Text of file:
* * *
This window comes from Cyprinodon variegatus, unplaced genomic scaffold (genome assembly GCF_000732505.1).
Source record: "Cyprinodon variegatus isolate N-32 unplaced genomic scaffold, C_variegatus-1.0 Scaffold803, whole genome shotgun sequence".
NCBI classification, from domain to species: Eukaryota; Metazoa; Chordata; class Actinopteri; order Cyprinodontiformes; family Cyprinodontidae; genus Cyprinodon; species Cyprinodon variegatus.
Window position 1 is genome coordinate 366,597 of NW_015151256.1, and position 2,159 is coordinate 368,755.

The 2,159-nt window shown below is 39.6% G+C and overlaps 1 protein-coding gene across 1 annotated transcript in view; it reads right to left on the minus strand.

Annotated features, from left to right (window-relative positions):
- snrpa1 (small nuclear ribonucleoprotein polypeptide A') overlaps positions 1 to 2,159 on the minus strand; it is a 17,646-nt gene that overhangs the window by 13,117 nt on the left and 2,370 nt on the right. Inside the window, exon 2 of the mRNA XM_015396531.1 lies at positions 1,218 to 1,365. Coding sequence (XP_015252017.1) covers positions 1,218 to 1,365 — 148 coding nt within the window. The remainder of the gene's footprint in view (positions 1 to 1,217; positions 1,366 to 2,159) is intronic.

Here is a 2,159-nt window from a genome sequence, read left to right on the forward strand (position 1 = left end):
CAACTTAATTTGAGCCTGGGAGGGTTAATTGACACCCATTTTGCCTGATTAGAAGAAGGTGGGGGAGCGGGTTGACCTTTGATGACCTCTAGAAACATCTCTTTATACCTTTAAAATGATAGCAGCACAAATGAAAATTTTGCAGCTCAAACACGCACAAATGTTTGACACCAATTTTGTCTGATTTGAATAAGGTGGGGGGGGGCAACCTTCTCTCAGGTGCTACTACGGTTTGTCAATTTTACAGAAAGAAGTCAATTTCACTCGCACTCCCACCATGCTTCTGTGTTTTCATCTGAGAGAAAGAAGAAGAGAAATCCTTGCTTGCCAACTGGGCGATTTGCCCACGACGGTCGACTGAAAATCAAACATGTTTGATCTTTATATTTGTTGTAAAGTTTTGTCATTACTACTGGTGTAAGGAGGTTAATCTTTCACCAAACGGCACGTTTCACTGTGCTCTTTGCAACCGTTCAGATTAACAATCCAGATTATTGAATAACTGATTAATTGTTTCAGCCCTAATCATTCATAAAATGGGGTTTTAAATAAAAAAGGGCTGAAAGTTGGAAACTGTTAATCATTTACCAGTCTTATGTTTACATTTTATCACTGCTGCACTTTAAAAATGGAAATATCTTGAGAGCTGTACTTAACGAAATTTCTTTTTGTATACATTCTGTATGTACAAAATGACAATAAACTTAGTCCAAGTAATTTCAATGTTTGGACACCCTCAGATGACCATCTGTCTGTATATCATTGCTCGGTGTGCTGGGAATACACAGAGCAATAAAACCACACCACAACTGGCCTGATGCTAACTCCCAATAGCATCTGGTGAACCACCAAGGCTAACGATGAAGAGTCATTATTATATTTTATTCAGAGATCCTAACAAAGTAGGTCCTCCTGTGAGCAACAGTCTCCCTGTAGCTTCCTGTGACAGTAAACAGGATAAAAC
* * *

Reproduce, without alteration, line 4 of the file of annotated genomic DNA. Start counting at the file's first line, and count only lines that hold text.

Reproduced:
Window position 1 is genome coordinate 366,597 of NW_015151256.1, and position 2,159 is coordinate 368,755.